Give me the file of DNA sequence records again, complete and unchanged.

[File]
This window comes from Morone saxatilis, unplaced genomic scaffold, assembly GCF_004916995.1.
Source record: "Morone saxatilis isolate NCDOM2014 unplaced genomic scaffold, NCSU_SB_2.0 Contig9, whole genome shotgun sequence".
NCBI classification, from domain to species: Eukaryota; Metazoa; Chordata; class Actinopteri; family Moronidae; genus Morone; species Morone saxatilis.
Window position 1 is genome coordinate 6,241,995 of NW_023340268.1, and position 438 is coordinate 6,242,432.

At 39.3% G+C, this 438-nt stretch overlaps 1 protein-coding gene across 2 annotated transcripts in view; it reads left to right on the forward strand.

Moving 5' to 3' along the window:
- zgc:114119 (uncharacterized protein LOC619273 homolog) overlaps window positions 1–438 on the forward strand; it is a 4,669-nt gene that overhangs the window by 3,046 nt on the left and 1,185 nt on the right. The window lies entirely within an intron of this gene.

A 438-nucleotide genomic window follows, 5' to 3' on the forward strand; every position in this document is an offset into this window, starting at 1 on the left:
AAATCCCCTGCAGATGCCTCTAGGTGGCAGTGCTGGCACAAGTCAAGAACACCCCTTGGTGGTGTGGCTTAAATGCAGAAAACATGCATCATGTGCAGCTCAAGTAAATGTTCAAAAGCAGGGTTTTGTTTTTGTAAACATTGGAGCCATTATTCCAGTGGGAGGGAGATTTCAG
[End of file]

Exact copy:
This window comes from Morone saxatilis, unplaced genomic scaffold, assembly GCF_004916995.1.
Source record: "Morone saxatilis isolate NCDOM2014 unplaced genomic scaffold, NCSU_SB_2.0 Contig9, whole genome shotgun sequence".
NCBI classification, from domain to species: Eukaryota; Metazoa; Chordata; class Actinopteri; family Moronidae; genus Morone; species Morone saxatilis.
Window position 1 is genome coordinate 6,241,995 of NW_023340268.1, and position 438 is coordinate 6,242,432.

At 39.3% G+C, this 438-nt stretch overlaps 1 protein-coding gene across 2 annotated transcripts in view; it reads left to right on the forward strand.

Moving 5' to 3' along the window:
- zgc:114119 (uncharacterized protein LOC619273 homolog) overlaps window positions 1–438 on the forward strand; it is a 4,669-nt gene that overhangs the window by 3,046 nt on the left and 1,185 nt on the right. The window lies entirely within an intron of this gene.

A 438-nucleotide genomic window follows, 5' to 3' on the forward strand; every position in this document is an offset into this window, starting at 1 on the left:
AAATCCCCTGCAGATGCCTCTAGGTGGCAGTGCTGGCACAAGTCAAGAACACCCCTTGGTGGTGTGGCTTAAATGCAGAAAACATGCATCATGTGCAGCTCAAGTAAATGTTCAAAAGCAGGGTTTTGTTTTTGTAAACATTGGAGCCATTATTCCAGTGGGAGGGAGATTTCAG